Are Banks Regaining Their Appetite for Commercial Real Estate?
As demand for commercial real estate continues to rise in Australia, and non-bank lending grows with it, many have begun to wonder whether banks need to rethink their funding approach to this market.
Stephen Hall, executive director of real estate investment management group, Newground Capital Partners, takes a look at what may be driving banks to make a comeback in this area, and the challenges that lay ahead.
The Post GFC Landscape
“It would be an understatement to say that since the global financial crisis, and the introduction of tighter regulatory requirements, Australian banks have had a reduced appetite for commercial real estate debt,” Hall says.
“Banks are taking fewer lending risks in this area, with the Big 4’s commercial loan portfolios remaining relatively flat in recent years.
“While the Big 4 have traditionally liked to have a debt portfolio that is not biased to one sector, in recent years they have been left significantly exposed to development and construction debt rather than diversified investment debt options.
"As a result, this has dramatically impacted their capacity to increase their exposure in the sector moving forward.”
Hall says this has presented strong growth opportunities for non-bank lenders that have been in the passive asset class of investment properties, such as large office buildings, retail centres and industrial parks.
“Major global players, with significant balance sheets and large appetites for debt product have stepped in to meet these funding needs.”
Banks Under Pressure
Hall says the banks’ reliance on development/construction debt means having to re-write peak asset volumes every couple of years to replace loans that are run off with the completion of developments.
“There is anecdotal evidence that the lack of loans being written in this space, and the reduced loan book sizes, is starting to impact the bottom line.
“Banks are looking around the market in search of transactions that provide attractive investments but can still meet the stringent guidelines in place.”
However the banks face several challenges.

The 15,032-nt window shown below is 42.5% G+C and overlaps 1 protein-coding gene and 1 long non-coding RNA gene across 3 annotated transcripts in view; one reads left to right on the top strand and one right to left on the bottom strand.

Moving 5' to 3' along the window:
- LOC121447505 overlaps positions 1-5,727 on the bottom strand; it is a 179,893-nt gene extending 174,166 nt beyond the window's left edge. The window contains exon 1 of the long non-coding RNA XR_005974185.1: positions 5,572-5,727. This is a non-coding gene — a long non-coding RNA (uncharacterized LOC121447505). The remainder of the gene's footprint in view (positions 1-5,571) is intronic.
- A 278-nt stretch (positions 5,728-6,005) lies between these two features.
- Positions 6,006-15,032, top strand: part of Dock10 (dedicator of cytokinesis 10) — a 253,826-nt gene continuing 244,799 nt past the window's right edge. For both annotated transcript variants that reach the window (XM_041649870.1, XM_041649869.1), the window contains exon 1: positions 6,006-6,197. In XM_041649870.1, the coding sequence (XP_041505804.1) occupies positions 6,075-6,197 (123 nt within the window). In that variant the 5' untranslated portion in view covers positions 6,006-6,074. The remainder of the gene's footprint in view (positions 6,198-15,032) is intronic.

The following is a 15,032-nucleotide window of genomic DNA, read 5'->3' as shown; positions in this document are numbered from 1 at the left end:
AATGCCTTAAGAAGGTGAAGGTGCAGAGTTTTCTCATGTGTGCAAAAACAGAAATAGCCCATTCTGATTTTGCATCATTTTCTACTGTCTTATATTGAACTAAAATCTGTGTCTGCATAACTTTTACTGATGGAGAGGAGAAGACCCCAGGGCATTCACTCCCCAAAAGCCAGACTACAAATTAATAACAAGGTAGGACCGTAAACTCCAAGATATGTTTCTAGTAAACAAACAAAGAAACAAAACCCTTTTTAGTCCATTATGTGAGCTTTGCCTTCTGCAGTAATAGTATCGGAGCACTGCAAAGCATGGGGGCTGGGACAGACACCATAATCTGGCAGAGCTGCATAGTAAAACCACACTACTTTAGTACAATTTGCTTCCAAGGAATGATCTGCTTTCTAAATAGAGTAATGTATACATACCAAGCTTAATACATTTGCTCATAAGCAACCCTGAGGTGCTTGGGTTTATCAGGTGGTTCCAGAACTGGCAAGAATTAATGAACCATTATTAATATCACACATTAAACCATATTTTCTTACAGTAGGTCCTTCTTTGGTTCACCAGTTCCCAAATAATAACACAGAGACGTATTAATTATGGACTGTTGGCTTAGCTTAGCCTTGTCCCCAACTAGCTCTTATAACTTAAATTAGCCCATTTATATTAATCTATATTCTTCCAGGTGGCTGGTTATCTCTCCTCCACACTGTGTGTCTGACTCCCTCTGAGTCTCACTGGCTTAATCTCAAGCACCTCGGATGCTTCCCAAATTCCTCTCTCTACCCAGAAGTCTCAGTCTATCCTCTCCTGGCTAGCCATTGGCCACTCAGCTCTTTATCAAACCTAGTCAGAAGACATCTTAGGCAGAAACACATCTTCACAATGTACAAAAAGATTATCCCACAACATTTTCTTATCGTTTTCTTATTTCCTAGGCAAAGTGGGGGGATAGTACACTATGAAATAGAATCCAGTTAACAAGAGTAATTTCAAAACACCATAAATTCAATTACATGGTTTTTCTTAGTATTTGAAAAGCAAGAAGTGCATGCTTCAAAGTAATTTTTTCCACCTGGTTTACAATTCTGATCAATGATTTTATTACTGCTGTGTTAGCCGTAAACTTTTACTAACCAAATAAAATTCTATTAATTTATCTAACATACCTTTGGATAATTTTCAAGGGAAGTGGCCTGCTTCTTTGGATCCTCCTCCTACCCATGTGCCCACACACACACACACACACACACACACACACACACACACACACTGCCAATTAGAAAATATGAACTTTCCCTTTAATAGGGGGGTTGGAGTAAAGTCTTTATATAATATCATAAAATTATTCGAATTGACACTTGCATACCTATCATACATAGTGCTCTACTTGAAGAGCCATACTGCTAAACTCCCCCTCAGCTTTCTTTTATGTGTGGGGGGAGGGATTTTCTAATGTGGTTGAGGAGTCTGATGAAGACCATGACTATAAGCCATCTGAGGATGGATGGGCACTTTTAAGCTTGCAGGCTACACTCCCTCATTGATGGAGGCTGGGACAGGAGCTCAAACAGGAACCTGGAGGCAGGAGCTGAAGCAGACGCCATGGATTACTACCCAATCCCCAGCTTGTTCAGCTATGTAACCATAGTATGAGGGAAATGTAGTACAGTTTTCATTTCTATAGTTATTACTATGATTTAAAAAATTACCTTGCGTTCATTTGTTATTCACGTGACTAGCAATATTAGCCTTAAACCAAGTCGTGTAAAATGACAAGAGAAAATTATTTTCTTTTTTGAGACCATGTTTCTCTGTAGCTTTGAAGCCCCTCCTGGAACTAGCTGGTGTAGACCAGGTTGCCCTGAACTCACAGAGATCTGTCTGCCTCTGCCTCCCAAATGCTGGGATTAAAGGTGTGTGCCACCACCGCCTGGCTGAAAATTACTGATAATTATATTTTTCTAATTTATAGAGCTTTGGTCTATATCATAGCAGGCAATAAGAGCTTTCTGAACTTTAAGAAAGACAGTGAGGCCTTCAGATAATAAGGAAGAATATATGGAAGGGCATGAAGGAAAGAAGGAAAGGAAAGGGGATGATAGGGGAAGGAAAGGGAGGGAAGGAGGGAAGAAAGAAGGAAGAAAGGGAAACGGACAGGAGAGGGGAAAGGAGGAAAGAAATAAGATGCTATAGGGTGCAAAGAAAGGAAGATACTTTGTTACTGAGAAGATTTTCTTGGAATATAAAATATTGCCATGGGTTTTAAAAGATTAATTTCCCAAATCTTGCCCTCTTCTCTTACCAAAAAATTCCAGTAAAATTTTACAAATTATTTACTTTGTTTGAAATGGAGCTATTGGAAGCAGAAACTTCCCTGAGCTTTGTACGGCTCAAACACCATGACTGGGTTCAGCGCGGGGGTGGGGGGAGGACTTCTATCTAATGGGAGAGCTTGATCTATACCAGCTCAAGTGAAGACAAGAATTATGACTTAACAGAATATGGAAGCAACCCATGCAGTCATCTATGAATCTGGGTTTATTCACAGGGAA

“Firstly, the banks’ own predictions about the demise of the apartment market in states such as Victoria are going to come back to haunt them.
“Without apartment markets being developed and funded by large chunks of debt, it gets increasingly difficult to find other asset classes with size to fund.”
Hall says banks would also need to relax some of their credit requirements for developers.
“Lending at a 55 per cent (or less) Loan to Valuation ratio is not going to work for many developers.
"The equity ask of the developer is traditionally too high to fill, driving the developer to the private debt market for mezzanine or preferred equity.”
Hall also points to quality human resources as a challenge, with many employees, capable of assessing and delivering quality transactions in a commercial and timely manner, leaving the banks in favour of employment with private lenders.
Where does this leave the banks?
“Some of these challenges will be difficult to overcome, and will take time to surmount.
“In the meantime though, non-bank lenders like Newground Capital Partners will continue to provide alternative sources of senior and mezzanine debt financing, particularly development finance.
“While the growth of non-bank lending may not continue at the same pace, the ability to lend more – and importantly, quickly and with certainty – will offset the banks’ cheaper form of more conservative funding.”